2. Head Protection 1910.135. Each affected employee shall wear protective helmets when working in areas where there is potential for injury to the head from falling objects. Also, protective helmets shall be designed to reduce electrical shock hazards when employees are working near exposed electrical conductors.
3. Foot Protection 1910.136. Each affected employee shall wear protective footwear when working in areas where there is a danger of foot injuries due to falling and rolling objects, objects piercing the sole, and where such employee's feet are exposed to electrical hazards.
4. Electrical Protective Equipment 1910.137. Each affected employee shall use electrical protective equipment such as insulating blankets, matting, covers, line hose, gloves, and sleeves made of rubber when exposed to electrical hazards.
5. Hand Protection 1910.138. Employers shall select and require employees to use appropriate hand protection when employee's hands are exposed to hazards such as those from skin absorption of harmful substances; severe cuts or lacerations; severe abrasions; punctures; chemical burns; thermal burns; and harmful temperature extremes.

I. Employer Obligation to Pay for Personal Protective Equipment. The personal protective standards 29 CFR 1910.132 through 1910.138 establish the employer's obligation to provide personal protective equipment to employees. In particular, 29 CFR 1910.132(a) states as follows:


"Protective equipment, including personal
protective equipment for eyes, face, head and extremities, protective clothing, respiratory devices and protective shields and barriers, shall be provided, used and maintained in a sanitary and reliable condition wherever it is necessary by reasons of hazards of process or environment, chemical hazards, radiological hazards or mechanical irritants encountered in a manner capable of causing injury or impairment in the function of any part of the body through absorption, inhalation or physical contact."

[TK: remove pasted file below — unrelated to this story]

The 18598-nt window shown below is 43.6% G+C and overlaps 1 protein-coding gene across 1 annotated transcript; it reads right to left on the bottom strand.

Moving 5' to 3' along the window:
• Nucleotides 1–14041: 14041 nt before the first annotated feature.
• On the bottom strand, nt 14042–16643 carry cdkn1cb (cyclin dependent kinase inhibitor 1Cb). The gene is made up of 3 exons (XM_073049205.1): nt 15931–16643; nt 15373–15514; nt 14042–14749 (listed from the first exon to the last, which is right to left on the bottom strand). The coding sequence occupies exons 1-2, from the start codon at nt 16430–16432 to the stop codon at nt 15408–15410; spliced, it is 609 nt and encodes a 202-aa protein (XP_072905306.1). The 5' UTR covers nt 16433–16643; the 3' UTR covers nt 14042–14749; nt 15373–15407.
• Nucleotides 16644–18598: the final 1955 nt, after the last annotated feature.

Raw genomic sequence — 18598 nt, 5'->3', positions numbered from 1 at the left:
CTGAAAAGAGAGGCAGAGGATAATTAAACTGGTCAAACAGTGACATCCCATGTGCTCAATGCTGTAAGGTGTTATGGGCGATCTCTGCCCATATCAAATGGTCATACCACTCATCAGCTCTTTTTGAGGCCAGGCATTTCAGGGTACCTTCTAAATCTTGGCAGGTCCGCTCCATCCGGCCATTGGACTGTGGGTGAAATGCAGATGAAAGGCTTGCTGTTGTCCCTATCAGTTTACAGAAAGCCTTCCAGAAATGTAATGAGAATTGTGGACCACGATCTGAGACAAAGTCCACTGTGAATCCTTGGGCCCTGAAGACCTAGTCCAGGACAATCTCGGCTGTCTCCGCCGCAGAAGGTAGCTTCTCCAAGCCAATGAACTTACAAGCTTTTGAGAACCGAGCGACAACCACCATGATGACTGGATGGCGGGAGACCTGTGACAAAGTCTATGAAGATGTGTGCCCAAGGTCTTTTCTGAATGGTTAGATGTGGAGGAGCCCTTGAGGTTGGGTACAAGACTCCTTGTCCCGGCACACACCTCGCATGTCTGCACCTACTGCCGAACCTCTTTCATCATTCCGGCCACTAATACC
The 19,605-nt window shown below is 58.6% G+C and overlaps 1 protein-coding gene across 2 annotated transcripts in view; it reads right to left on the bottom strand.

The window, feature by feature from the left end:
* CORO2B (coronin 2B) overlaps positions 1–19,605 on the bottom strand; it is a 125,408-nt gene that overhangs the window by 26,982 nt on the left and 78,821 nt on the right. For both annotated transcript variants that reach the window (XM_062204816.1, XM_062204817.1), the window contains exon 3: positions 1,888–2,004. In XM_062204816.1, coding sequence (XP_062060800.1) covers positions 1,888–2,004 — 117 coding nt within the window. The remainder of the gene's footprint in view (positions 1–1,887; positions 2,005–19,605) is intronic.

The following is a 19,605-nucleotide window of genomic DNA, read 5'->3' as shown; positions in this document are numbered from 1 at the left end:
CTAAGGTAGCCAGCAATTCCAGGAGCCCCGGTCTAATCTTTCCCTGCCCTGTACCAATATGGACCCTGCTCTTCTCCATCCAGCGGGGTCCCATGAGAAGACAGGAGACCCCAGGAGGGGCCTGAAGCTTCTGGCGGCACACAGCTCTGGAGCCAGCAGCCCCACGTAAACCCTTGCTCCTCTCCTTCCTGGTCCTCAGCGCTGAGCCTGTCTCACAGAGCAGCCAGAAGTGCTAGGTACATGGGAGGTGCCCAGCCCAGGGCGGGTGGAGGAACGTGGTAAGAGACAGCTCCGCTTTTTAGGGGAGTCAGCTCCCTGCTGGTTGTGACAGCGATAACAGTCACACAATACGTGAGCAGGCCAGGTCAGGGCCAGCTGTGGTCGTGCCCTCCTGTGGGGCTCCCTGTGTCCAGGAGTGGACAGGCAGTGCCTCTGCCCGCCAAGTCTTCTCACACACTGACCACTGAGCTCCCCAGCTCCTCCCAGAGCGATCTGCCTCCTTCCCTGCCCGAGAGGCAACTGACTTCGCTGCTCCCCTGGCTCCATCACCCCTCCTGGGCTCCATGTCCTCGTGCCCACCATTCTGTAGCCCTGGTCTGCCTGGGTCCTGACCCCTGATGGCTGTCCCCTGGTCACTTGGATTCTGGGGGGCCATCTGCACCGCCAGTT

The "worker-provided" clause in the general industry PPE standard, (1910.132(b), and also in the construction industry standard, 1926.95(b), has raised questions as to when employers are required to pay for PPE, as well as "provide" it.
1. In order to accommodate those work situations where it is customary for workers to provide their own PPE without compromising employee protection, 29 CFR 1910.132(b) provides that the employer must assure the adequacy of such equipment.
2. The PPE standard requires employers to provide and to pay for personal protective equipment required by the company for the worker to do his or her job safely and in compliance with OSHA standards. Where equipment is personal in nature and may be used by workers off the job, the matter of who pays for the PPE may be left to labor-management negotiations.